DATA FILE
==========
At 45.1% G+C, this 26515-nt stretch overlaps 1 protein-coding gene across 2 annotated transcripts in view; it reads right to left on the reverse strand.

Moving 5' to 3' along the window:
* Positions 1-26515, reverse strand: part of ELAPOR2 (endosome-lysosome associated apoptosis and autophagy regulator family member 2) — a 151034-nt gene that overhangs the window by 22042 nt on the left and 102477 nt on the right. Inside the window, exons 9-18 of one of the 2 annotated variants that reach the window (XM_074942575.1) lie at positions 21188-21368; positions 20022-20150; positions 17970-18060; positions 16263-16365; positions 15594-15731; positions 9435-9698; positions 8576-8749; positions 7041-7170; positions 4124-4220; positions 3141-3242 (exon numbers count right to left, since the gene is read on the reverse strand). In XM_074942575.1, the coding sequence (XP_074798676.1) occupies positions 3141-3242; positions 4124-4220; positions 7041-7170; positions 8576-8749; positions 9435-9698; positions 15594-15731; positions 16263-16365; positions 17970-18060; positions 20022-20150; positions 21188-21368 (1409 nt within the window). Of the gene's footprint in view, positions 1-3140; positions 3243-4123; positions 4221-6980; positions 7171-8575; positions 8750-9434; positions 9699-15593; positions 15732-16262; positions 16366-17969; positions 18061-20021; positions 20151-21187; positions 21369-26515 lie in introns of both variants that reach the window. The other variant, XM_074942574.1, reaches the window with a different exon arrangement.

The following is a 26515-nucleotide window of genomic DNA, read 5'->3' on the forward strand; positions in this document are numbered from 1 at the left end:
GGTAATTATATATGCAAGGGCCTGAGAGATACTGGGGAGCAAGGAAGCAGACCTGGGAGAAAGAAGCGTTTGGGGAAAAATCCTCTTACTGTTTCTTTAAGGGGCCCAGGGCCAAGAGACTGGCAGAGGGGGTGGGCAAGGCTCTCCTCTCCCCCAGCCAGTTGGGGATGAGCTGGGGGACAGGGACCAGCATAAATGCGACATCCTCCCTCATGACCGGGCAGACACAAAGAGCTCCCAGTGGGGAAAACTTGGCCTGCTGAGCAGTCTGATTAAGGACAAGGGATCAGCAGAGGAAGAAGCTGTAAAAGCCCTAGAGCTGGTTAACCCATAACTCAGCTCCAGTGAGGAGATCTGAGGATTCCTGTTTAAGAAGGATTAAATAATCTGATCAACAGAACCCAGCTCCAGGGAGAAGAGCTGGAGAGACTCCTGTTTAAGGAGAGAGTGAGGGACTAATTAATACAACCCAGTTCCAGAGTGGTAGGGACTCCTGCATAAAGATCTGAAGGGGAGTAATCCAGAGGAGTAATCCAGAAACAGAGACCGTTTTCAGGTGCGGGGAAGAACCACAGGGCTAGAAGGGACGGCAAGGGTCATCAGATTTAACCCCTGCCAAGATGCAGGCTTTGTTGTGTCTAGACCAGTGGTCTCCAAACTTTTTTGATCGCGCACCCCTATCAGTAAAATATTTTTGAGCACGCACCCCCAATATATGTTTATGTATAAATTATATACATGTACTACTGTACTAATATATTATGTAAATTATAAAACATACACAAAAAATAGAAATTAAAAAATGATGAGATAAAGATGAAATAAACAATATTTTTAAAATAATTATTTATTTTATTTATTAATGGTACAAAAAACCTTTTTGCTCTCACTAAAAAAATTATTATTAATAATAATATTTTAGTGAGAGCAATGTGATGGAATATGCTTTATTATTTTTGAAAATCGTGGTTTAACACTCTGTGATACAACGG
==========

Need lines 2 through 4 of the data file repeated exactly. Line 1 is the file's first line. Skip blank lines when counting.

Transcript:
Moving 5' to 3' along the window:
* Positions 1-26515, reverse strand: part of ELAPOR2 (endosome-lysosome associated apoptosis and autophagy regulator family member 2) — a 151034-nt gene that overhangs the window by 22042 nt on the left and 102477 nt on the right. Inside the window, exons 9-18 of one of the 2 annotated variants that reach the window (XM_074942575.1) lie at positions 21188-21368; positions 20022-20150; positions 17970-18060; positions 16263-16365; positions 15594-15731; positions 9435-9698; positions 8576-8749; positions 7041-7170; positions 4124-4220; positions 3141-3242 (exon numbers count right to left, since the gene is read on the reverse strand). In XM_074942575.1, the coding sequence (XP_074798676.1) occupies positions 3141-3242; positions 4124-4220; positions 7041-7170; positions 8576-8749; positions 9435-9698; positions 15594-15731; positions 16263-16365; positions 17970-18060; positions 20022-20150; positions 21188-21368 (1409 nt within the window). Of the gene's footprint in view, positions 1-3140; positions 3243-4123; positions 4221-6980; positions 7171-8575; positions 8750-9434; positions 9699-15593; positions 15732-16262; positions 16366-17969; positions 18061-20021; positions 20151-21187; positions 21369-26515 lie in introns of both variants that reach the window. The other variant, XM_074942574.1, reaches the window with a different exon arrangement.

The following is a 26515-nucleotide window of genomic DNA, read 5'->3' on the forward strand; positions in this document are numbered from 1 at the left end: